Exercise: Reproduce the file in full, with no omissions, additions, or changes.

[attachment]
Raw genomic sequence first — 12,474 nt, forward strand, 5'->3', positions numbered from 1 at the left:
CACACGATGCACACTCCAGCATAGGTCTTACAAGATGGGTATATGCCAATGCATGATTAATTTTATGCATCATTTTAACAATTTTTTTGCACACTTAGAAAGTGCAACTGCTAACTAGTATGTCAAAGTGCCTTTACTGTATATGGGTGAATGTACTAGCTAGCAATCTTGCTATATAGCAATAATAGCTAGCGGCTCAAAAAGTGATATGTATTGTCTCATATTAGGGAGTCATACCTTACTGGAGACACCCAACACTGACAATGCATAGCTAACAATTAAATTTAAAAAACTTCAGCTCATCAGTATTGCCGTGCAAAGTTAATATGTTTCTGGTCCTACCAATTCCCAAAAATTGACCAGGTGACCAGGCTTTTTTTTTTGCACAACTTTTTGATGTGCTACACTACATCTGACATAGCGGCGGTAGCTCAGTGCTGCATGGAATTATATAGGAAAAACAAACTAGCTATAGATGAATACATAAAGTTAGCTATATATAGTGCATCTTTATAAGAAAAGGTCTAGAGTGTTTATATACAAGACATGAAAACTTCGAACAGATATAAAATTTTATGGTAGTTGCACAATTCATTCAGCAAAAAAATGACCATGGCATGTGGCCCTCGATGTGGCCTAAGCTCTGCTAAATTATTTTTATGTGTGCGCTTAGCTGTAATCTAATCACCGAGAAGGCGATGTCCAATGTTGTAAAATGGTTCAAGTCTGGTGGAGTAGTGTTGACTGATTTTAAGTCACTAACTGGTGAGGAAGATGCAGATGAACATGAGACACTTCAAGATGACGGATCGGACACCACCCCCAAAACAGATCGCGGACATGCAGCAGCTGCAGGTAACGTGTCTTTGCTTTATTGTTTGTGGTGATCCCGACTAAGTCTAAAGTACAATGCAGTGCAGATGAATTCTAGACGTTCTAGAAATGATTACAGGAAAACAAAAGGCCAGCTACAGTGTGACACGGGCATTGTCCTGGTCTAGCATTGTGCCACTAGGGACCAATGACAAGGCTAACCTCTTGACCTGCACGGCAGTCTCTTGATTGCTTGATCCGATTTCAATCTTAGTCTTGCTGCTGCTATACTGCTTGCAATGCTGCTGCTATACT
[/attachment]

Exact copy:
Raw genomic sequence first — 12,474 nt, forward strand, 5'->3', positions numbered from 1 at the left:
CACACGATGCACACTCCAGCATAGGTCTTACAAGATGGGTATATGCCAATGCATGATTAATTTTATGCATCATTTTAACAATTTTTTTGCACACTTAGAAAGTGCAACTGCTAACTAGTATGTCAAAGTGCCTTTACTGTATATGGGTGAATGTACTAGCTAGCAATCTTGCTATATAGCAATAATAGCTAGCGGCTCAAAAAGTGATATGTATTGTCTCATATTAGGGAGTCATACCTTACTGGAGACACCCAACACTGACAATGCATAGCTAACAATTAAATTTAAAAAACTTCAGCTCATCAGTATTGCCGTGCAAAGTTAATATGTTTCTGGTCCTACCAATTCCCAAAAATTGACCAGGTGACCAGGCTTTTTTTTTTGCACAACTTTTTGATGTGCTACACTACATCTGACATAGCGGCGGTAGCTCAGTGCTGCATGGAATTATATAGGAAAAACAAACTAGCTATAGATGAATACATAAAGTTAGCTATATATAGTGCATCTTTATAAGAAAAGGTCTAGAGTGTTTATATACAAGACATGAAAACTTCGAACAGATATAAAATTTTATGGTAGTTGCACAATTCATTCAGCAAAAAAATGACCATGGCATGTGGCCCTCGATGTGGCCTAAGCTCTGCTAAATTATTTTTATGTGTGCGCTTAGCTGTAATCTAATCACCGAGAAGGCGATGTCCAATGTTGTAAAATGGTTCAAGTCTGGTGGAGTAGTGTTGACTGATTTTAAGTCACTAACTGGTGAGGAAGATGCAGATGAACATGAGACACTTCAAGATGACGGATCGGACACCACCCCCAAAACAGATCGCGGACATGCAGCAGCTGCAGGTAACGTGTCTTTGCTTTATTGTTTGTGGTGATCCCGACTAAGTCTAAAGTACAATGCAGTGCAGATGAATTCTAGACGTTCTAGAAATGATTACAGGAAAACAAAAGGCCAGCTACAGTGTGACACGGGCATTGTCCTGGTCTAGCATTGTGCCACTAGGGACCAATGACAAGGCTAACCTCTTGACCTGCACGGCAGTCTCTTGATTGCTTGATCCGATTTCAATCTTAGTCTTGCTGCTGCTATACTGCTTGCAATGCTGCTGCTATACT